An oral and maxillofacial specialist is thoroughly qualified to repair facial injuries. These professionals are well versed in emergency care, acute treatment, and long-term reconstruction and rehabilitation – not just for physical reasons, but for emotional ones as well. Injuries to the face, by their very nature, impart a high degree of emotional as well as physical trauma to patients. The science and art of treating these injuries requires special training involving a “hands on” experience and an understanding of how the treatment provided will influence the patient’s long-term function and appearance.
Dr. Karthikeyan and his team meet and exceed these modern standards. They are trained, skilled and uniquely qualified to manage and treat facial trauma. They are on staff at local hospitals and deliver emergency room coverage for facial injuries, which include the following conditions:
The Nature of Maxillofacial Trauma
There are a number of possible causes of facial trauma, such as motor vehicle accidents, accidental falls, sports injuries, interpersonal violence, and work-related injuries. Types of facial injuries can range from injuries to teeth to extremely severe injuries to the skin and bones of the face. Typically, facial injuries are classified as soft tissue injuries (skin and gums), bone injuries (fractures), or injuries to special regions (such as the eyes, facial nerves, or the salivary glands).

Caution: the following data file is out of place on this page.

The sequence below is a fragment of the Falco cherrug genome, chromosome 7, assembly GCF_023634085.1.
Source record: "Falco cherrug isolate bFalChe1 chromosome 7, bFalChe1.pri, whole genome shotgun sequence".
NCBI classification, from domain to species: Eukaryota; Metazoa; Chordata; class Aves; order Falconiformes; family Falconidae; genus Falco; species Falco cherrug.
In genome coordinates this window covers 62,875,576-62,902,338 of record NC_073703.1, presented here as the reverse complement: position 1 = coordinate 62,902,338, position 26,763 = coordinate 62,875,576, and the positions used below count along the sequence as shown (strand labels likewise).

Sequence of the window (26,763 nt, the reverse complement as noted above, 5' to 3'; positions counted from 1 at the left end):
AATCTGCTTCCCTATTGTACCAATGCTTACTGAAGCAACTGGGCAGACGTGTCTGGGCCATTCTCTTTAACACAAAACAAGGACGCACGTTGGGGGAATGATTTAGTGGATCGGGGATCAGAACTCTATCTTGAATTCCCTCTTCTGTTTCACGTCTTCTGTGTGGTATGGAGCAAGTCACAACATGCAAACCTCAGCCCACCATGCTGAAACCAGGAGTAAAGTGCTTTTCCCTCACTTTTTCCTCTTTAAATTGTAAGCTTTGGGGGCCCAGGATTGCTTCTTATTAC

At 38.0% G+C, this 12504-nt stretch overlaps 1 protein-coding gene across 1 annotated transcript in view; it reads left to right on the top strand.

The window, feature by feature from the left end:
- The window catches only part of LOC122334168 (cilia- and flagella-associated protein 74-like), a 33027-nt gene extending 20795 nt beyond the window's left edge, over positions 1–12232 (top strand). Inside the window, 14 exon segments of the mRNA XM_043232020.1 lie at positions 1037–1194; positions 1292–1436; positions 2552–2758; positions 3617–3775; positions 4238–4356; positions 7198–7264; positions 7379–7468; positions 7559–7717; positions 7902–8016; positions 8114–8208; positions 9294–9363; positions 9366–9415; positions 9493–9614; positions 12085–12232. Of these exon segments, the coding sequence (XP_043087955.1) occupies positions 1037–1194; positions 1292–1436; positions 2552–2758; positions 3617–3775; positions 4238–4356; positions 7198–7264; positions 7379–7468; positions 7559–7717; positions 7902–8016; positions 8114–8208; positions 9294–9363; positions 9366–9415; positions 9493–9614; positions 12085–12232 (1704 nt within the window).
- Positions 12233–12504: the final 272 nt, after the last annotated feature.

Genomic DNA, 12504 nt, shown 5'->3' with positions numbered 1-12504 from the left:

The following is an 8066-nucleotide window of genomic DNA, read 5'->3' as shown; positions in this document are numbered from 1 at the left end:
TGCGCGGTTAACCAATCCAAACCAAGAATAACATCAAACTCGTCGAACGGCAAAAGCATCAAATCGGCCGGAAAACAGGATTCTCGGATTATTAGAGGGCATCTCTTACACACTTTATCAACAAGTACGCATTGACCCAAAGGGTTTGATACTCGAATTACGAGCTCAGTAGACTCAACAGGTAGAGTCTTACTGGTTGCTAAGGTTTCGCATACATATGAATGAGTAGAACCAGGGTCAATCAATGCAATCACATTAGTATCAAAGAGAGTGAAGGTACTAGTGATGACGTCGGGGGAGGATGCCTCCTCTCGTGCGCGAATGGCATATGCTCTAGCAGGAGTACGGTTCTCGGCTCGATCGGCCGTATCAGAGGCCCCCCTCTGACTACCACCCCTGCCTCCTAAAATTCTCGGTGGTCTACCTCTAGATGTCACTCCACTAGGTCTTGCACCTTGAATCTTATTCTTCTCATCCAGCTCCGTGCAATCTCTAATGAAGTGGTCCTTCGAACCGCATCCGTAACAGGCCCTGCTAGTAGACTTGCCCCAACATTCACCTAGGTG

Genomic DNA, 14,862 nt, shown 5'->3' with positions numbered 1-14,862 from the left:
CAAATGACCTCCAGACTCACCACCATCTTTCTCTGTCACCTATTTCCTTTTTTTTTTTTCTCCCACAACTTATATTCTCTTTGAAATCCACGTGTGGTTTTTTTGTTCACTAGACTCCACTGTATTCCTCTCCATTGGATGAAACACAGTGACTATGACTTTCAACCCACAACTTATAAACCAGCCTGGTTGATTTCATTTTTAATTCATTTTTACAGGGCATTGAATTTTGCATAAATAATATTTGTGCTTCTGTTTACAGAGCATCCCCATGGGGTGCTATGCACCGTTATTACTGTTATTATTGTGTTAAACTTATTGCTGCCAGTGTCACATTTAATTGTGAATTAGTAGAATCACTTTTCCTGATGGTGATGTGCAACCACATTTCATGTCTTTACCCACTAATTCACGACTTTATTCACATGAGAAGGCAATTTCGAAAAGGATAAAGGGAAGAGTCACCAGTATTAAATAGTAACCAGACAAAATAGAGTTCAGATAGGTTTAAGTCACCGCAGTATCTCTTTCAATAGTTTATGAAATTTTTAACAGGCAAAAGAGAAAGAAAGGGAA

Soft Tissue Injuries of the Maxillofacial Region
When soft tissue injuries, such as lacerations, occur on the face they are repaired by suturing. In addition to the obvious concern of providing a repair that yields the best cosmetic result possible, care is taken to inspect for and treat injuries to structures such as facial nerves, salivary glands, and salivary ducts (or outflow channels). Dr.Karthikeyan is a well-trained oral and maxillofacial surgeon and is proficient at diagnosing and treating all types of facial lacerations.